Study describes incidence, risk factors for MDR Enterobacteriaceae in kids
A study yesterday in BMC Infectious Diseases shows that critically ill children with tracheal Enterobacteriaceae infection are at risk for multidrug-resistant (MDR) infections.
The retrospective, single-center analysis was performed on ventilated patients admitted to the pediatric intensive care unit of the University Children's hospital in Tubingen, Germany, from 2005 to 2014. While mechanically ventilated pediatric patients are known to be at risk for tracheal colonization with MDR Enterobacteriaceae, the underlying risk factors are poorly understood. The investigators were looking to determine the incidence of children with suspected MDR infection and the predisposing risk factors.
During the study period, 167 Enterobacteriaceae isolates were obtained from the lower respiratory tracts of 123 intubated patients. Of those isolates, 116 (69%) were susceptible and 51 (31%) were identified as MDR Enterobacteriaceae. The most prevalent isolates were Enterobacter spp, followed by Escherichia coli and Klebsiella spp. The most prevalent MDR organisms were E coli, Klebsiella, and Enterobacter spp.
Using a classification and regression tree (CRT) analysis to predict risk factors, the investigators determined that antibiotic pre-treatment for more than 7 days increased the risk of infection with an MDR isolate by 62%. In addition, they found that gastrointestinal comorbidity increased the chance of MDR infection from 25% to 40% in patients who received less than 7 days of antibiotic therapy.
"Collectively, our results imply that early identification of patients at risk, rapid microbiological diagnostics and tailored antibiotic therapy are essential to improve management of critically ill children infected with Enterobacteriaceae," the authors write.
Feb 21 BMC Infect Dis study
Researchers report MCR-1 in pets, pet food in China
About 9% of pets and 20% of pet food samples tested in Beijing, China, contained the MCR-1 gene, which confers resistance to the last-resort antibiotic colistin, according to a study yesterday in Emerging Infectious Diseases.
An international team of experts tested 566 Enterobacteriaceae isolates collected from cats and dogs via nasal and rectal swabs in the city from 2012 through 2016. Of the total, 49 (8.7%) of the isolates harbored the MCR-1 gene, which was first reported late last year in a 50-year-old man in China. The gene was found on 47 E coli isolates and 2 Klebsiella pneumonia samples. The overall count of colistin-resistant isolates was 79, mostly E coli.
The researchers also isolated the MCR-1 gene from 1 of 25 Enterobacteriaceae samples collected from 32 nasal swabs from pet owners. The isolate had the same genetic fingerprint as 5 of the pet samples.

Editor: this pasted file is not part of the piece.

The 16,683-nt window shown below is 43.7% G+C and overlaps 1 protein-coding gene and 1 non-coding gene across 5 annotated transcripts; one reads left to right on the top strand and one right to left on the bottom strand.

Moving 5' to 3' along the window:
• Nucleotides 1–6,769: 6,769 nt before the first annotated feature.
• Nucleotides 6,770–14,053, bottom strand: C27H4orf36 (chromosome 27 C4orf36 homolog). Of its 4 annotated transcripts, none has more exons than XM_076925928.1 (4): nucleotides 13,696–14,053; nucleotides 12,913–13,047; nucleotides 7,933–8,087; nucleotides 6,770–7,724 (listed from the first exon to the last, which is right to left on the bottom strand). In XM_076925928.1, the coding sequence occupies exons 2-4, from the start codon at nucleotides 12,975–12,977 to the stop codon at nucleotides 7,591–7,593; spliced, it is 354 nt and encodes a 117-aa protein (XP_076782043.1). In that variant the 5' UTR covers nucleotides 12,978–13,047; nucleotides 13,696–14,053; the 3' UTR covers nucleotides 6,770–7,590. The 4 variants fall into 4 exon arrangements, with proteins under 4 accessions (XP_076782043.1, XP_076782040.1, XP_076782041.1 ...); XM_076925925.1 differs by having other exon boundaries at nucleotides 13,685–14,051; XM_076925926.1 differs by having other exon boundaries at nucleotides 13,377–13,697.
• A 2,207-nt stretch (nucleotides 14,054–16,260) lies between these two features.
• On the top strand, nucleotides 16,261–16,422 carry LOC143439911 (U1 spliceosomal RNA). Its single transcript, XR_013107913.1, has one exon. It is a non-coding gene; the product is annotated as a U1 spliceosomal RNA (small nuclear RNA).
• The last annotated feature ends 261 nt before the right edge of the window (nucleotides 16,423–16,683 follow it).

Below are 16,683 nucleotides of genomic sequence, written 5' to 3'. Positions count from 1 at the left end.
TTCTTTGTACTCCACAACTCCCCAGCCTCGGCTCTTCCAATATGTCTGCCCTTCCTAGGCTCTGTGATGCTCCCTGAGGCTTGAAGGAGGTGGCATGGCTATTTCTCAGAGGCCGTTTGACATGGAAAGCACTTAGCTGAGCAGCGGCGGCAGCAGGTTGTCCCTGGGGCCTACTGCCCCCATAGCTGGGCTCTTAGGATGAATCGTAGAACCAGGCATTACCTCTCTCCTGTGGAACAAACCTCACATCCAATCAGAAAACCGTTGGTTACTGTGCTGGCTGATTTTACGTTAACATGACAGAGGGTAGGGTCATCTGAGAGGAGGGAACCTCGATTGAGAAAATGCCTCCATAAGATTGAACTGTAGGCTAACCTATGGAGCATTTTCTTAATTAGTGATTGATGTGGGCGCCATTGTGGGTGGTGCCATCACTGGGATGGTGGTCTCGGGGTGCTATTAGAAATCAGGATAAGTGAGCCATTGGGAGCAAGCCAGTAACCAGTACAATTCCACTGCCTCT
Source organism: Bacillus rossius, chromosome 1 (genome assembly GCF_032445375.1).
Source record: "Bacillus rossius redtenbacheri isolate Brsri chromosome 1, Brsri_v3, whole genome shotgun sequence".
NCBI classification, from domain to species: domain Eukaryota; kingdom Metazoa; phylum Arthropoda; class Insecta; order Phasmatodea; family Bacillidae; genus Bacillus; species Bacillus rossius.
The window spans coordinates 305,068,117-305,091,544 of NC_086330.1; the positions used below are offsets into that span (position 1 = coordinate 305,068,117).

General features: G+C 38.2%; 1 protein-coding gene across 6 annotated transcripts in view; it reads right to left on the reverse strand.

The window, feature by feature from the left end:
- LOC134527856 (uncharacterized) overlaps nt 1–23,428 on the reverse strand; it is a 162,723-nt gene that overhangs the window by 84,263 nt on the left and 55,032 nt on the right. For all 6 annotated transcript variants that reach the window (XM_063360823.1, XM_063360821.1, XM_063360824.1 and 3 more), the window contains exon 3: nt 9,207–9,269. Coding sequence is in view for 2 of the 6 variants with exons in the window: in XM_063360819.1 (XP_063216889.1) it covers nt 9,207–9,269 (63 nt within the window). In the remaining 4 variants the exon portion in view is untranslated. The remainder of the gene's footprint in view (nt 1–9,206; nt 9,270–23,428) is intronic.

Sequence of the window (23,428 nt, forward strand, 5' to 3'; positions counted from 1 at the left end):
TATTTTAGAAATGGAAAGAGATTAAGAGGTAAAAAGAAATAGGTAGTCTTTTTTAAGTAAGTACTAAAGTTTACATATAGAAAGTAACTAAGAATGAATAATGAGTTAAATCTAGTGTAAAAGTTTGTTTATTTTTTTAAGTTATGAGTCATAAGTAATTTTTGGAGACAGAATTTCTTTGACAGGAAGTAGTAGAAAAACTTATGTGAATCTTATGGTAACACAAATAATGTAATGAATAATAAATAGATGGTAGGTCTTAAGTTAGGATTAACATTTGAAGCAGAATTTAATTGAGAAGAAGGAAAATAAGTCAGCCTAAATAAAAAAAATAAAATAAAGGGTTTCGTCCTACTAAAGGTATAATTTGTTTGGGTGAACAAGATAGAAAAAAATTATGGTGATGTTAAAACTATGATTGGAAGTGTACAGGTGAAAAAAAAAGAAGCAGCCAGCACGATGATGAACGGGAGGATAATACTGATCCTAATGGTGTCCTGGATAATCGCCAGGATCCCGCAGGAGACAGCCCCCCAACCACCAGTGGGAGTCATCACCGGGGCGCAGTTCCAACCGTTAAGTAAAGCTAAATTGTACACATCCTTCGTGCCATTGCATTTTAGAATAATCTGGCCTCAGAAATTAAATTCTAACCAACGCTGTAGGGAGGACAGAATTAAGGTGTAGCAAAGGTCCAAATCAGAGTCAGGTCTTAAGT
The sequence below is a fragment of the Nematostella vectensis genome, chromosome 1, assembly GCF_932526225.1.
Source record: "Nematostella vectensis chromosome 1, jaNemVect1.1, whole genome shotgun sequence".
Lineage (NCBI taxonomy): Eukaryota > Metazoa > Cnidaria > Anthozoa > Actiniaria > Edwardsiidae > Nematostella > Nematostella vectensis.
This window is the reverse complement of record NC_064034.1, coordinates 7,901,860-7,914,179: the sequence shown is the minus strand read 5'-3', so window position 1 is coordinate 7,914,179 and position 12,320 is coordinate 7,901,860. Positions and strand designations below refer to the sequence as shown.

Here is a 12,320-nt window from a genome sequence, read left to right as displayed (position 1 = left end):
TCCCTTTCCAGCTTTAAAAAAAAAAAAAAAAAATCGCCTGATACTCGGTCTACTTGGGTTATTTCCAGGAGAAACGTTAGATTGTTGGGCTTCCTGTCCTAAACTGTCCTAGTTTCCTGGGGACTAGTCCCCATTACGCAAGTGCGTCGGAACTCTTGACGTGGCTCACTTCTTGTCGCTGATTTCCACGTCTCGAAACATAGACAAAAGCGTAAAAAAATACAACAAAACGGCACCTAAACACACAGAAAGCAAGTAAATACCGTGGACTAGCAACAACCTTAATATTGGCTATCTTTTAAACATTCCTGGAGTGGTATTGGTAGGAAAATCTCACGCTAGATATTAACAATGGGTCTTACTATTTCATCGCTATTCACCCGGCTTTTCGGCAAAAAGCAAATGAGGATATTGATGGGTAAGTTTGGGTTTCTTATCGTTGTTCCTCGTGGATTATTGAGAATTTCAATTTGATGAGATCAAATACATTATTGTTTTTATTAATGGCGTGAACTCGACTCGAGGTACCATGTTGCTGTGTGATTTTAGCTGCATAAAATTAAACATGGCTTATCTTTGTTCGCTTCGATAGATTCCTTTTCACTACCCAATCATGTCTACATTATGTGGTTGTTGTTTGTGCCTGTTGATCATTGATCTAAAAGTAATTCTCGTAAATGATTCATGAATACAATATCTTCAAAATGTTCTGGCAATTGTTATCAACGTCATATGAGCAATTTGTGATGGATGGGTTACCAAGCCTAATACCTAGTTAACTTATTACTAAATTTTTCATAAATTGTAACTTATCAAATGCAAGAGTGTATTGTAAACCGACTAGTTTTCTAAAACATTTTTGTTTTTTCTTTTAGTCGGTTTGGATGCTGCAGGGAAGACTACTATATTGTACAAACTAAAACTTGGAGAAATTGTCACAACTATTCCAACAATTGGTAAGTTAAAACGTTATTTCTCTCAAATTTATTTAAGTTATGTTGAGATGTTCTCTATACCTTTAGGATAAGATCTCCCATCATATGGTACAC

In addition, the team tested 35 dog and cat food samples, 7 of which (20%) were positive for MCR-1, signifying a possible source for the animal infections.
The authors noted that colistin is not used to treat companion animals in China, and the pets tested had minimal to no contact with food-producing animals that might have been treated with the drug. They conclude, "Because of frequent and close contact between humans and companion animals, our study proposes that opportunities exist to transmit colistin-resistant Enterobacteriaceae to and from both groups."
Feb 21 Emerg Infect Dis study
Study: Xpert TB test not tied to increased rates of second-line treatment
A South African study yesterday concluded that the Xpert MTB/RIF tuberculosis (TB) test was associated with a reduction in treatment delay from a median of 44 days in 2011 to 22 days in 2013 for patients with drug-resistant TB but did not significantly improve the proportion of patients receiving proper antibiotics. The study appeared in PLoS Medicine.
South African and Dutch researchers aimed to assess second-line antibiotic treatment before and after the Xpert MTB/RIF test was implemented in South Africa, so they analyzed data from 2011 and 2013 on more than 5,000 TB cases resistant to the key first-line drug rifampin.
The investigators found that treatment delays were halved after Xpert implementation, from 44 to 22 days. But they found no difference in those who started second-line drug treatment within 6 months of diagnosis by Xpert (62%) and those diagnosed by other methods (64%). They also found substantial variation across the country's nine provinces in both the rate of second-line 6-month treatment initiation and the median time to treat.
Although Xpert appeared to have not improved rates of appropriate treatment, the authors wrote, "given improved case detection, a larger proportion of the total population of individuals with rifampicin-resistant TB will receive treatment." They added, "Further strategies to improve linkage to treatment for all patients diagnosed with rifampicin-resistant TB are required."
Feb 21 PLoS Med study